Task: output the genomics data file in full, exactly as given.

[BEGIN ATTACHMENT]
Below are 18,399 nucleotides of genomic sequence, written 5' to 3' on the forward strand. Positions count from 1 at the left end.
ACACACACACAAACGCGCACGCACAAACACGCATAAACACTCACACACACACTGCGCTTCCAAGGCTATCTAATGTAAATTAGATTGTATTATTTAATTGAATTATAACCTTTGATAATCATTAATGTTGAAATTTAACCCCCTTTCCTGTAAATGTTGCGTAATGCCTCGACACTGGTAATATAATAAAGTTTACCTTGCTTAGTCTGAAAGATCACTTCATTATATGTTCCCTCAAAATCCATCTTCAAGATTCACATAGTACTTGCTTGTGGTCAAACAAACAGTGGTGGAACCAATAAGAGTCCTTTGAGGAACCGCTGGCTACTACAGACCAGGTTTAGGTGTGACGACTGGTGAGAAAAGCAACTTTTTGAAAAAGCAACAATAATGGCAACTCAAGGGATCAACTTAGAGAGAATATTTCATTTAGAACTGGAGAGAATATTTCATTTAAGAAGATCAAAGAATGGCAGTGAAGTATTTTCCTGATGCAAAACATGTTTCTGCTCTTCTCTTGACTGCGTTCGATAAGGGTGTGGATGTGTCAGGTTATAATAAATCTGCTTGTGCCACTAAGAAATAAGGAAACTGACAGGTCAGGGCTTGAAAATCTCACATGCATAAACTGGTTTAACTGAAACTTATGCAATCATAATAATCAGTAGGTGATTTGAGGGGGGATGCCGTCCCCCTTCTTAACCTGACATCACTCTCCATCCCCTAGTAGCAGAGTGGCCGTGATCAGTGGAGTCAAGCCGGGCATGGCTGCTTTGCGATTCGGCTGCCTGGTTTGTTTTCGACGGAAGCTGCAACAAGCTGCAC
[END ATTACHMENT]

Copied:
Below are 18,399 nucleotides of genomic sequence, written 5' to 3' on the forward strand. Positions count from 1 at the left end.
ACACACACACAAACGCGCACGCACAAACACGCATAAACACTCACACACACACTGCGCTTCCAAGGCTATCTAATGTAAATTAGATTGTATTATTTAATTGAATTATAACCTTTGATAATCATTAATGTTGAAATTTAACCCCCTTTCCTGTAAATGTTGCGTAATGCCTCGACACTGGTAATATAATAAAGTTTACCTTGCTTAGTCTGAAAGATCACTTCATTATATGTTCCCTCAAAATCCATCTTCAAGATTCACATAGTACTTGCTTGTGGTCAAACAAACAGTGGTGGAACCAATAAGAGTCCTTTGAGGAACCGCTGGCTACTACAGACCAGGTTTAGGTGTGACGACTGGTGAGAAAAGCAACTTTTTGAAAAAGCAACAATAATGGCAACTCAAGGGATCAACTTAGAGAGAATATTTCATTTAGAACTGGAGAGAATATTTCATTTAAGAAGATCAAAGAATGGCAGTGAAGTATTTTCCTGATGCAAAACATGTTTCTGCTCTTCTCTTGACTGCGTTCGATAAGGGTGTGGATGTGTCAGGTTATAATAAATCTGCTTGTGCCACTAAGAAATAAGGAAACTGACAGGTCAGGGCTTGAAAATCTCACATGCATAAACTGGTTTAACTGAAACTTATGCAATCATAATAATCAGTAGGTGATTTGAGGGGGGATGCCGTCCCCCTTCTTAACCTGACATCACTCTCCATCCCCTAGTAGCAGAGTGGCCGTGATCAGTGGAGTCAAGCCGGGCATGGCTGCTTTGCGATTCGGCTGCCTGGTTTGTTTTCGACGGAAGCTGCAACAAGCTGCAC